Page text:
# Trader’s Tech – Writing Your Own EA Part 15 – Functions

I hope you guys missed me. I’m still on the road. I left Latrobe PA (home of Winner’s Edge) yesterday morning and traveled to my nephew’s farm in Indiana. I’ll be here a few weeks, so I should be more regular with my articles.

If you’re new to this series and want to check it out from the beginning, you can find that here.

In Part 14, we finished writing the IsThereACrossover() function. We also covered a few concepts that should help us get through the rest of our functions a little more quickly. In this part, we’ll get started handling the boolean NewBar() function which will return true if we have a new bar since our last trade and false if not. We do this to be sure that we don’t start a new trade on the same signal as a prior trade that already hit SL or TP.   I may have mentioned that I learned this lesson by stacking about a hundred trades on the same signal one time. We’ll have to start by covering an error I made in the start() function. Sorry if I’ve disappointed anyone, I’m not infallible. That makes for interesting debugging sessions on my “completed” programs. Ideally, as a reader kindly mentioned in a comment, it doesn’t hurt to test these functions as you write them.

Just to be sure everyone’s on the same page, here is the complete program so far:

```int IsThereACrossover()
{
int CrossOver = 0;
double currMA1, currMA2;
double priorMA1, priorMA2;
int currLoc, priorLoc;

//Assign the prices for the moving averages
currMA1 = iMA(NULL, 0, MA1, 0, MODE_SMA, PRICE_CLOSE, 1);
currMA2 = iMA(NULL, 0, MA2, 0, MODE_SMA, PRICE_CLOSE, 1);
priorMA1 = iMA(NULL, 0, MA1, 0, MODE_SMA, PRICE_CLOSE, 2);
priorMA2 = iMA(NULL, 0, MA2, 0, MODE_SMA, PRICE_CLOSE, 2);

//Determine relative locations of the prior closed candle moving averages
if (priorMA1 > priorMA2)
priorLoc = 1;
if(priorMA1 < priorMA2)
priorLoc = -1;
if(priorMA1 == priorMA2)
priorLoc = 0;

//Determine relative locations of the current closed candle moving averages
if(currMA1 > currMA2)
currLoc = 1;
if(currMA1 < currMA2)
currLoc = -1;
if(currMA1 == currMA2)
currLoc = 0;

//Determine if a crossover has taken place
if(priorLoc == -1 && currLoc == 1)
CrossOver = 1;
if(priorLoc == 1 && currLoc == -1)
CrossOver = -1;

return(CrossOver);
}```
```bool IsThereAnOpenTrade()
{
bool OpenTrade = false;
int i;
for (i = 0; i < OrdersTotal(); i++)
{
OrderSelect(i,SELECT_BY_POS);
if (OrderPair() == Symbol() && OrderMagicNumber() == MagicNumber)
{
OpenTrade = true;
break;
}
}
return(OpenTrade);
}```
```start()
{
int CrossOver;
if(!IsThereAnOpenTrade())
{
//Enter code that executes if there is no open trade here.
CrossOver = IsThereACrossOver();
if(CrossOver != 0)
{
//Enter code that executes if there is a crossover
if(iTime(NULL,0,0) > LastTradeTime)
{
//Set LastTradeTime to iTime(NULL,0,0)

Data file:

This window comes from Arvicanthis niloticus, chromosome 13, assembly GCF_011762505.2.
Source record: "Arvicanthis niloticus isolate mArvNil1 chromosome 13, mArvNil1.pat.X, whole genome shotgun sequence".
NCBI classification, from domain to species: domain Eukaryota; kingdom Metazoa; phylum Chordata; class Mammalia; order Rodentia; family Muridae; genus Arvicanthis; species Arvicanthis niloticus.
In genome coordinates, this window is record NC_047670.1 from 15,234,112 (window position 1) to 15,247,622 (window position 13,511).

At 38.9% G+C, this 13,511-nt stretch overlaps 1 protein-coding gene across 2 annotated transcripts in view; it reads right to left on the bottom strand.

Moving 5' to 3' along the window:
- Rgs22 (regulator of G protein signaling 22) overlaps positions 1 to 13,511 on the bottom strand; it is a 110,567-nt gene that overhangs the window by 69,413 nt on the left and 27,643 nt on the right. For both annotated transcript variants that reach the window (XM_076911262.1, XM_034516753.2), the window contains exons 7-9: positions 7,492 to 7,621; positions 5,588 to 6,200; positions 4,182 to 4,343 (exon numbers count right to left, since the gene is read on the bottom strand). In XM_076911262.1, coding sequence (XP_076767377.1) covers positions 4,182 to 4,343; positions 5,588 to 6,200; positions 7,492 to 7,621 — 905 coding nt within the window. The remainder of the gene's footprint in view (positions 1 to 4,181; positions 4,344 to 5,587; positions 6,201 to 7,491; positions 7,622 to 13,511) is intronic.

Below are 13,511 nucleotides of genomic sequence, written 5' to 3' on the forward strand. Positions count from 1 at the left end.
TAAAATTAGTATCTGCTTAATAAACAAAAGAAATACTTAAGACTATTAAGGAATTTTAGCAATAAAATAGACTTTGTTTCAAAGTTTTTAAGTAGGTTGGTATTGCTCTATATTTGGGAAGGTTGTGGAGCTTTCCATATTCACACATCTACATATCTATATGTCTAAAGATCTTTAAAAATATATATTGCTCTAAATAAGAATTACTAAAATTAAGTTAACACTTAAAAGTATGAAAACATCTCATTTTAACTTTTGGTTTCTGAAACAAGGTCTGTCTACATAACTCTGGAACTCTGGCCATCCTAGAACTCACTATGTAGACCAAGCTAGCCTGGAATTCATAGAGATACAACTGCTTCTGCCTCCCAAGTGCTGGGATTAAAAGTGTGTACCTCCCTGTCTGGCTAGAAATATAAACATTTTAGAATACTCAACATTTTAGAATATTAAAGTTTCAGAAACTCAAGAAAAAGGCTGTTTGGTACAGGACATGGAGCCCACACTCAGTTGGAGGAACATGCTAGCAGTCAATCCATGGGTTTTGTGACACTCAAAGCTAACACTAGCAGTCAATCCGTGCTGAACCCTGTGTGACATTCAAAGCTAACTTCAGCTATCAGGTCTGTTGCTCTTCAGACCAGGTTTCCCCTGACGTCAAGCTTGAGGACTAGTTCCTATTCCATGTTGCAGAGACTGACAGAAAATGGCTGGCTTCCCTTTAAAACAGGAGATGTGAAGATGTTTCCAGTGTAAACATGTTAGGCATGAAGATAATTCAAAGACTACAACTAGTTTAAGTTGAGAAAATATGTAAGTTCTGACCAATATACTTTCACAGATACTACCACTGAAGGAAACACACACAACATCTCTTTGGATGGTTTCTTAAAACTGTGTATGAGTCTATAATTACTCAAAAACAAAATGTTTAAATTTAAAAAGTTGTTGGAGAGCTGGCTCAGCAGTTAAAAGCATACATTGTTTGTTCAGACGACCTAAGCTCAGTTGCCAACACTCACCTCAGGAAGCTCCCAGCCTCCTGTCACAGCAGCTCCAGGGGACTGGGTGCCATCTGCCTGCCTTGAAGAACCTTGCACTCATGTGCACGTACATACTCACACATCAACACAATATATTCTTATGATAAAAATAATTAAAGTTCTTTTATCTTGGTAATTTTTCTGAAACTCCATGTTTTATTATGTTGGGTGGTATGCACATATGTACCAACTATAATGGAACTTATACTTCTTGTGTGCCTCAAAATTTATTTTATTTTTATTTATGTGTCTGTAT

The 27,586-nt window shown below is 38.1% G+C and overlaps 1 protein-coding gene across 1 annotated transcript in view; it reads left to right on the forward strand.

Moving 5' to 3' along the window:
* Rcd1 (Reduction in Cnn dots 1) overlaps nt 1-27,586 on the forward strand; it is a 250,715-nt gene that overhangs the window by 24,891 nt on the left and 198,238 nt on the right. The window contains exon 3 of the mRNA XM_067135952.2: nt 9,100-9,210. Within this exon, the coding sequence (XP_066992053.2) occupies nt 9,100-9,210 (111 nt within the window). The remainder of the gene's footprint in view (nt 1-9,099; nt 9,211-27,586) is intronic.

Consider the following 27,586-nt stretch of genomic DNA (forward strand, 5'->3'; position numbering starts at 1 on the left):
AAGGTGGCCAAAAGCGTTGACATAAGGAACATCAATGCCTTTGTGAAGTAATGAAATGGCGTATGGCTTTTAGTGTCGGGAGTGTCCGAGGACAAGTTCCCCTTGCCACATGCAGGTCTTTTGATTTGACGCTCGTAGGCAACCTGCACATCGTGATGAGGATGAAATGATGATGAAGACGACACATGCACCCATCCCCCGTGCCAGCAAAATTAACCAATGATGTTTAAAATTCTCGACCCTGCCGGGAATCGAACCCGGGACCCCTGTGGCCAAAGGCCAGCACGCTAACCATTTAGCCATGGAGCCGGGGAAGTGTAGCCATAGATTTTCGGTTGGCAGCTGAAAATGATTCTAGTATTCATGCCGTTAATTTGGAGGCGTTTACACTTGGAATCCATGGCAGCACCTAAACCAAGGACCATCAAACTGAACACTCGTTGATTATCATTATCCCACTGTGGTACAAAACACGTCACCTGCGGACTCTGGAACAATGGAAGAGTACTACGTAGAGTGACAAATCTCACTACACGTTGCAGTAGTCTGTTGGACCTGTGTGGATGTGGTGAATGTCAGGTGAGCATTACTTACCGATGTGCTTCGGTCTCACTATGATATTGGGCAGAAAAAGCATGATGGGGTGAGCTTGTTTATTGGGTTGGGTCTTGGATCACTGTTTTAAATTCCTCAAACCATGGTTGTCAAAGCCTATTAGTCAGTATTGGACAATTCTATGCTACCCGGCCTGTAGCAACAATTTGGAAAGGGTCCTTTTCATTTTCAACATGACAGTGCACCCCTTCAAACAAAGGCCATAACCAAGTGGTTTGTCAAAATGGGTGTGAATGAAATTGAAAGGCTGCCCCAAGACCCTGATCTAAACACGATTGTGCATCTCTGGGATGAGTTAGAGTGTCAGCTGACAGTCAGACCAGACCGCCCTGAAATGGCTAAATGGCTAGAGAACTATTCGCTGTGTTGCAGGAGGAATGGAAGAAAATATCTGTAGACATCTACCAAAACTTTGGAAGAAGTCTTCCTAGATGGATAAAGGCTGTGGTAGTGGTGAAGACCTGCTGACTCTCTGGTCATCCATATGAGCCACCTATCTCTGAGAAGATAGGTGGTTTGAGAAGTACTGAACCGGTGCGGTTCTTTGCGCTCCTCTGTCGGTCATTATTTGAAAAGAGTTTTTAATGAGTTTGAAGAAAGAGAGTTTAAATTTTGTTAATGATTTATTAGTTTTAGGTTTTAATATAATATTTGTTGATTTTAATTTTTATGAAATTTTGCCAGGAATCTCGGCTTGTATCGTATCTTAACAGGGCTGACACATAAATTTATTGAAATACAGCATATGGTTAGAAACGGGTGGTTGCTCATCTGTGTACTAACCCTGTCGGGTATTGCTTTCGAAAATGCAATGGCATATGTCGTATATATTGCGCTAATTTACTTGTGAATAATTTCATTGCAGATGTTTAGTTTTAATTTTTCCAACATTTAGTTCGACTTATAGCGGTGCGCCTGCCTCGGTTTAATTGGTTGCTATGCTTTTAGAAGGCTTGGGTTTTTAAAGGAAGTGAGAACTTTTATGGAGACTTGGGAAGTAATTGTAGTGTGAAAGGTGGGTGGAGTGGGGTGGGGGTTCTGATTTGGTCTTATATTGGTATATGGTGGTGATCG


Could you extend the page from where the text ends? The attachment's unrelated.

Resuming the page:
LastTradeTime = TimeCurrent();
//Enter code to trigger a trade
OpenTrade(CrossOver);
}
}
}
}```

Note that MQL4 doesn’t care about the order in which the functions appear. Order them in any way that makes sense to you and allows you to find them easily when you have to edit. There are programming languages that require you to order the function in a certain way, which is where I get my function ordering conventions. I typically put the init() and deinit() functions at the very top, followed by a group of functions that I use in all my EAs (except the one we’re writing ;).) I wrap the code with the start() function at the bottom. If I recall correctly, that comes from Pascal or some other language I used back in the 80s.

OK. Let’s begin to tackle the NewBar() function. We use the bar start time to determine if we’ve got the same bar as the last trade or not.  I mentioned an error in the above code. Here it is:

`LastTradeTime = TimeCurrent();`

I set the static datetime variable LastTradeTime equal to TimeCurrent(), a function that returns the current time of the MT4 platform you’re using. Instead, I meant to set LastTradeTime equal to the current bar (candle) time in the selected time frame. So, the line should be:

`LastTradeTime = iTime(NULL,0,0);`

The iTime() function returns the start time of the designated bar. NULL means use the symbol of the chart on which we’re running the EA. The first 0 means use the time frame of the chart on which we’re running the EA and the second 0 means to use the current bar.

We’re out of space. I guess I just talk too much. We’ll finish this NewBar() function in the next installment. It’s a fairly short function, so it won’t take too long. Next week we’ll talk about the OpenTrade() function. That’s a little more complex discussion, so it may take a few articles to cover.

Thanks for your attention. Follow me on Twitter.

Tim

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